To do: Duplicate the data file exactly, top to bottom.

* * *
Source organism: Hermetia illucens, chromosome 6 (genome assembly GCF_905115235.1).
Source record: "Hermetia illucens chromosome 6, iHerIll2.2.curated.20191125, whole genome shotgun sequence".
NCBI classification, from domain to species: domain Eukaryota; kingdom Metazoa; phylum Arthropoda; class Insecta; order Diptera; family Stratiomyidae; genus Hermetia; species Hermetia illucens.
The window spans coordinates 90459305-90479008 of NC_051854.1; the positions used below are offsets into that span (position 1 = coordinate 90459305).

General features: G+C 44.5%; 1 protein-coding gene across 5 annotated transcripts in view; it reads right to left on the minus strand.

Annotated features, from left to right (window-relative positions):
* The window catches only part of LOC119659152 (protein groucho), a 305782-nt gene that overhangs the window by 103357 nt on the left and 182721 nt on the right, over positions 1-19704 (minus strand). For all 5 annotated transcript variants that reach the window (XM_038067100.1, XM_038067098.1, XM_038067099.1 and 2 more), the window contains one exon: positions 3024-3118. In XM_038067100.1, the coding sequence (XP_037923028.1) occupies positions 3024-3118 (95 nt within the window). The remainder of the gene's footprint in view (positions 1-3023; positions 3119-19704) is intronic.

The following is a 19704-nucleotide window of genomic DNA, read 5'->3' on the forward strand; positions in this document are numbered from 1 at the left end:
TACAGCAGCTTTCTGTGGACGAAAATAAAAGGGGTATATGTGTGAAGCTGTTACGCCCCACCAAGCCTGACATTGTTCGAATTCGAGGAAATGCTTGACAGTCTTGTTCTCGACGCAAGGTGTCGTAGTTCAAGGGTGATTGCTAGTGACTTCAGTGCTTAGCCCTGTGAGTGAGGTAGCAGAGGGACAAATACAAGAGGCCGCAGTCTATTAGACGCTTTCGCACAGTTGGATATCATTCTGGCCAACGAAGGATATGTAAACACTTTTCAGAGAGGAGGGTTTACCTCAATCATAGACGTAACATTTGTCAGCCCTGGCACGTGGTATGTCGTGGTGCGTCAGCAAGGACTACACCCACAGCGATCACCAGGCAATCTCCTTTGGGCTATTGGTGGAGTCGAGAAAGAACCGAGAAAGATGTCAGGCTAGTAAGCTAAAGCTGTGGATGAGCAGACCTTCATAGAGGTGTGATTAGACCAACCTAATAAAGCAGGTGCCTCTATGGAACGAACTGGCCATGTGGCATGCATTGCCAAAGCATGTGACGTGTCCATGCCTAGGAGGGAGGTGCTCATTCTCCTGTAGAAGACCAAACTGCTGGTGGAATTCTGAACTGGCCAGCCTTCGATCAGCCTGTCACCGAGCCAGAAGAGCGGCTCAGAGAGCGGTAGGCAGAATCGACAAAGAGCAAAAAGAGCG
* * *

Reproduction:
Source organism: Hermetia illucens, chromosome 6 (genome assembly GCF_905115235.1).
Source record: "Hermetia illucens chromosome 6, iHerIll2.2.curated.20191125, whole genome shotgun sequence".
NCBI classification, from domain to species: domain Eukaryota; kingdom Metazoa; phylum Arthropoda; class Insecta; order Diptera; family Stratiomyidae; genus Hermetia; species Hermetia illucens.
The window spans coordinates 90459305-90479008 of NC_051854.1; the positions used below are offsets into that span (position 1 = coordinate 90459305).

General features: G+C 44.5%; 1 protein-coding gene across 5 annotated transcripts in view; it reads right to left on the minus strand.

Annotated features, from left to right (window-relative positions):
* The window catches only part of LOC119659152 (protein groucho), a 305782-nt gene that overhangs the window by 103357 nt on the left and 182721 nt on the right, over positions 1-19704 (minus strand). For all 5 annotated transcript variants that reach the window (XM_038067100.1, XM_038067098.1, XM_038067099.1 and 2 more), the window contains one exon: positions 3024-3118. In XM_038067100.1, the coding sequence (XP_037923028.1) occupies positions 3024-3118 (95 nt within the window). The remainder of the gene's footprint in view (positions 1-3023; positions 3119-19704) is intronic.

The following is a 19704-nucleotide window of genomic DNA, read 5'->3' on the forward strand; positions in this document are numbered from 1 at the left end:
TACAGCAGCTTTCTGTGGACGAAAATAAAAGGGGTATATGTGTGAAGCTGTTACGCCCCACCAAGCCTGACATTGTTCGAATTCGAGGAAATGCTTGACAGTCTTGTTCTCGACGCAAGGTGTCGTAGTTCAAGGGTGATTGCTAGTGACTTCAGTGCTTAGCCCTGTGAGTGAGGTAGCAGAGGGACAAATACAAGAGGCCGCAGTCTATTAGACGCTTTCGCACAGTTGGATATCATTCTGGCCAACGAAGGATATGTAAACACTTTTCAGAGAGGAGGGTTTACCTCAATCATAGACGTAACATTTGTCAGCCCTGGCACGTGGTATGTCGTGGTGCGTCAGCAAGGACTACACCCACAGCGATCACCAGGCAATCTCCTTTGGGCTATTGGTGGAGTCGAGAAAGAACCGAGAAAGATGTCAGGCTAGTAAGCTAAAGCTGTGGATGAGCAGACCTTCATAGAGGTGTGATTAGACCAACCTAATAAAGCAGGTGCCTCTATGGAACGAACTGGCCATGTGGCATGCATTGCCAAAGCATGTGACGTGTCCATGCCTAGGAGGGAGGTGCTCATTCTCCTGTAGAAGACCAAACTGCTGGTGGAATTCTGAACTGGCCAGCCTTCGATCAGCCTGTCACCGAGCCAGAAGAGCGGCTCAGAGAGCGGTAGGCAGAATCGACAAAGAGCAAAAAGAGCG